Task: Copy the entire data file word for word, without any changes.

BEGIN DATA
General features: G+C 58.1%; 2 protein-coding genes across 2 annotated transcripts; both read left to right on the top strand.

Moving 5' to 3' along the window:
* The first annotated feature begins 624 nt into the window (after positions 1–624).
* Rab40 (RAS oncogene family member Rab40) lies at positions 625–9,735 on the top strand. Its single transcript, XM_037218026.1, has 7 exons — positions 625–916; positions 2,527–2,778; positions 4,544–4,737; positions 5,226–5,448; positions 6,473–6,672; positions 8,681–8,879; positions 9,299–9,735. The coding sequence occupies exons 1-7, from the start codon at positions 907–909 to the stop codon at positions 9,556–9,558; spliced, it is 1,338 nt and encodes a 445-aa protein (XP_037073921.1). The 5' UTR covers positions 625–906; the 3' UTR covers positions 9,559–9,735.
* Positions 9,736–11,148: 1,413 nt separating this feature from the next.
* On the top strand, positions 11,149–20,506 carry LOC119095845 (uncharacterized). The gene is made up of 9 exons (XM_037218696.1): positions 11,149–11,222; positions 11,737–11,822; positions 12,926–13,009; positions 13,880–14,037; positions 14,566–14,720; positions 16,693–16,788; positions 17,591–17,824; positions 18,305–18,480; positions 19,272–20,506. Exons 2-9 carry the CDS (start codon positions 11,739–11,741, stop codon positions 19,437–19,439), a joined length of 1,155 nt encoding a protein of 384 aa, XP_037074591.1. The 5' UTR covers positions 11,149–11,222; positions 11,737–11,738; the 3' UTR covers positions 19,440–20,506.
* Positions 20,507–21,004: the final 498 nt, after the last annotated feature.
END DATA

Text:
General features: G+C 58.1%; 2 protein-coding genes across 2 annotated transcripts; both read left to right on the top strand.

Moving 5' to 3' along the window:
* The first annotated feature begins 624 nt into the window (after positions 1–624).
* Rab40 (RAS oncogene family member Rab40) lies at positions 625–9,735 on the top strand. Its single transcript, XM_037218026.1, has 7 exons — positions 625–916; positions 2,527–2,778; positions 4,544–4,737; positions 5,226–5,448; positions 6,473–6,672; positions 8,681–8,879; positions 9,299–9,735. The coding sequence occupies exons 1-7, from the start codon at positions 907–909 to the stop codon at positions 9,556–9,558; spliced, it is 1,338 nt and encodes a 445-aa protein (XP_037073921.1). The 5' UTR covers positions 625–906; the 3' UTR covers positions 9,559–9,735.
* Positions 9,736–11,148: 1,413 nt separating this feature from the next.
* On the top strand, positions 11,149–20,506 carry LOC119095845 (uncharacterized). The gene is made up of 9 exons (XM_037218696.1): positions 11,149–11,222; positions 11,737–11,822; positions 12,926–13,009; positions 13,880–14,037; positions 14,566–14,720; positions 16,693–16,788; positions 17,591–17,824; positions 18,305–18,480; positions 19,272–20,506. Exons 2-9 carry the CDS (start codon positions 11,739–11,741, stop codon positions 19,437–19,439), a joined length of 1,155 nt encoding a protein of 384 aa, XP_037074591.1. The 5' UTR covers positions 11,149–11,222; positions 11,737–11,738; the 3' UTR covers positions 19,440–20,506.
* Positions 20,507–21,004: the final 498 nt, after the last annotated feature.